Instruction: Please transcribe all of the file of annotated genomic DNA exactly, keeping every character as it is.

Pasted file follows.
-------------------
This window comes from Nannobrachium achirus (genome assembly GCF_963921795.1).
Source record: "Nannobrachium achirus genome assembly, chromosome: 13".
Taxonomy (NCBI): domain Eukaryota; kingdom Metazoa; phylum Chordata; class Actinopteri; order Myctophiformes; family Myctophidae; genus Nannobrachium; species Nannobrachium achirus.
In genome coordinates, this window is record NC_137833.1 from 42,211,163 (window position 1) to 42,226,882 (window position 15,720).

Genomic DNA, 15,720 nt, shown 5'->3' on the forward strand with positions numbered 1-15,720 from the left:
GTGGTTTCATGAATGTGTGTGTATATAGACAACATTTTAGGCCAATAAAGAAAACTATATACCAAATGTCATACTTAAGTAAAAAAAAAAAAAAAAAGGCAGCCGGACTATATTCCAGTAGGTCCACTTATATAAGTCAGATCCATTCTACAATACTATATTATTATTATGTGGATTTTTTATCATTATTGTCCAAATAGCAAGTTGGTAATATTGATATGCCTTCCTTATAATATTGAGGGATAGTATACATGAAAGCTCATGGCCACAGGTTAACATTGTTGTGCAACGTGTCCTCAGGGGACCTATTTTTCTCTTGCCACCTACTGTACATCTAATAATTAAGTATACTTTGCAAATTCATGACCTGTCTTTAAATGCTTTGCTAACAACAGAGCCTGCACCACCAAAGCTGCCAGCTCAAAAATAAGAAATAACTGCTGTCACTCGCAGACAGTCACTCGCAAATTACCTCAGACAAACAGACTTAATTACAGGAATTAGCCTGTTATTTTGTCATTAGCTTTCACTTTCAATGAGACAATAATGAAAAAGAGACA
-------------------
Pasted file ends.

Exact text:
This window comes from Nannobrachium achirus (genome assembly GCF_963921795.1).
Source record: "Nannobrachium achirus genome assembly, chromosome: 13".
Taxonomy (NCBI): domain Eukaryota; kingdom Metazoa; phylum Chordata; class Actinopteri; order Myctophiformes; family Myctophidae; genus Nannobrachium; species Nannobrachium achirus.
In genome coordinates, this window is record NC_137833.1 from 42,211,163 (window position 1) to 42,226,882 (window position 15,720).

Genomic DNA, 15,720 nt, shown 5'->3' on the forward strand with positions numbered 1-15,720 from the left:
GTGGTTTCATGAATGTGTGTGTATATAGACAACATTTTAGGCCAATAAAGAAAACTATATACCAAATGTCATACTTAAGTAAAAAAAAAAAAAAAAAGGCAGCCGGACTATATTCCAGTAGGTCCACTTATATAAGTCAGATCCATTCTACAATACTATATTATTATTATGTGGATTTTTTATCATTATTGTCCAAATAGCAAGTTGGTAATATTGATATGCCTTCCTTATAATATTGAGGGATAGTATACATGAAAGCTCATGGCCACAGGTTAACATTGTTGTGCAACGTGTCCTCAGGGGACCTATTTTTCTCTTGCCACCTACTGTACATCTAATAATTAAGTATACTTTGCAAATTCATGACCTGTCTTTAAATGCTTTGCTAACAACAGAGCCTGCACCACCAAAGCTGCCAGCTCAAAAATAAGAAATAACTGCTGTCACTCGCAGACAGTCACTCGCAAATTACCTCAGACAAACAGACTTAATTACAGGAATTAGCCTGTTATTTTGTCATTAGCTTTCACTTTCAATGAGACAATAATGAAAAAGAGACA